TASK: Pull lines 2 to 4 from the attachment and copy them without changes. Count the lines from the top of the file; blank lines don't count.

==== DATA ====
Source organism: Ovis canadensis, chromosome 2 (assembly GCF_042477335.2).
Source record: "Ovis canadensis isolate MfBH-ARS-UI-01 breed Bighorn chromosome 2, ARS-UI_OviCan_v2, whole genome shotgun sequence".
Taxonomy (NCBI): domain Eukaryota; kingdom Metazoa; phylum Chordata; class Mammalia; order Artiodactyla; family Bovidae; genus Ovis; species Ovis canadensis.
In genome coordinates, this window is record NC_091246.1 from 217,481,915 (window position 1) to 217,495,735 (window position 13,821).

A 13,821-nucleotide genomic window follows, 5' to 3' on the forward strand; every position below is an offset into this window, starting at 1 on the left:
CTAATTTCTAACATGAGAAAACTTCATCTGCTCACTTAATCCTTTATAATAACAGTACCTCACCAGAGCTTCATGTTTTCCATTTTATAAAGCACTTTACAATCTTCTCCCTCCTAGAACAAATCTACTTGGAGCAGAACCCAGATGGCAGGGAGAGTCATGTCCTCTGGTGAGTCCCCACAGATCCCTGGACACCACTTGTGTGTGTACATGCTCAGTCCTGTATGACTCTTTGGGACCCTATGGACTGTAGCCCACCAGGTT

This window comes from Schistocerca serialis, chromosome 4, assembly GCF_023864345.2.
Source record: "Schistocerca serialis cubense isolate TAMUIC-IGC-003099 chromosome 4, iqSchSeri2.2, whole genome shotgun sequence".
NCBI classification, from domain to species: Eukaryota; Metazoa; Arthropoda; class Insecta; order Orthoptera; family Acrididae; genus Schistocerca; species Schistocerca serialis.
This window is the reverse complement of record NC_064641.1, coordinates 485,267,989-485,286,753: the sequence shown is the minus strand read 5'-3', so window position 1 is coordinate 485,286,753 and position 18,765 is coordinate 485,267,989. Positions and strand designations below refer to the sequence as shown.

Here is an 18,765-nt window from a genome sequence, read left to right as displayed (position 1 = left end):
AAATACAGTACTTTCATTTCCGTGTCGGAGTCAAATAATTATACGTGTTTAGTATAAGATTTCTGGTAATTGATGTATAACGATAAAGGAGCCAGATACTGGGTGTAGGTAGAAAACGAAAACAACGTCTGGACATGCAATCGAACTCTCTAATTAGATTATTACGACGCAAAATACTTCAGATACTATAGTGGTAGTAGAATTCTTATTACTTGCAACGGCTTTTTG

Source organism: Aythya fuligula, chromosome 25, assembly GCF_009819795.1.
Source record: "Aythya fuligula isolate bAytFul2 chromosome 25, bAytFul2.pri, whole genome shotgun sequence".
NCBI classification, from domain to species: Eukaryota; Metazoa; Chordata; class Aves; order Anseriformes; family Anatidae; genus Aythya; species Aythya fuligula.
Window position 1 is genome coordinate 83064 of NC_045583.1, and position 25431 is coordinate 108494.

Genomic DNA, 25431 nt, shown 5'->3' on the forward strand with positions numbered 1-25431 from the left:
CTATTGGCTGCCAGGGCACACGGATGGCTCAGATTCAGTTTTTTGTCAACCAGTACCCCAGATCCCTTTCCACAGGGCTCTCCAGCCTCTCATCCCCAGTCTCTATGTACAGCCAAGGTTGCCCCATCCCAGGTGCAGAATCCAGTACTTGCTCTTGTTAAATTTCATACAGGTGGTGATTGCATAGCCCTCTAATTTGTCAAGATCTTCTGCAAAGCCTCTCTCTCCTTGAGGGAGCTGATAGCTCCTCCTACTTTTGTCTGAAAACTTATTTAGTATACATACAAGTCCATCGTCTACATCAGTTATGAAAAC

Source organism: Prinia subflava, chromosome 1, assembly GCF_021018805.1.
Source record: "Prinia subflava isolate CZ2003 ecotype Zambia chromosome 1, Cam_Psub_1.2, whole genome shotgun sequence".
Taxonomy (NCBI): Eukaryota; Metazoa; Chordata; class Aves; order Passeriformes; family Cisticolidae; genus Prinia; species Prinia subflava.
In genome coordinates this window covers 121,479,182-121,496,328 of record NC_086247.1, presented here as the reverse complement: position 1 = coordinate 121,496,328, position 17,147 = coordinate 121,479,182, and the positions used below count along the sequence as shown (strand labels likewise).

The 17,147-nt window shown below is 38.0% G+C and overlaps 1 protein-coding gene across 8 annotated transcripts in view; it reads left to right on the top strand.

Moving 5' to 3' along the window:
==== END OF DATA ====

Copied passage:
Source record: "Ovis canadensis isolate MfBH-ARS-UI-01 breed Bighorn chromosome 2, ARS-UI_OviCan_v2, whole genome shotgun sequence".
Taxonomy (NCBI): domain Eukaryota; kingdom Metazoa; phylum Chordata; class Mammalia; order Artiodactyla; family Bovidae; genus Ovis; species Ovis canadensis.
In genome coordinates, this window is record NC_091246.1 from 217,481,915 (window position 1) to 217,495,735 (window position 13,821).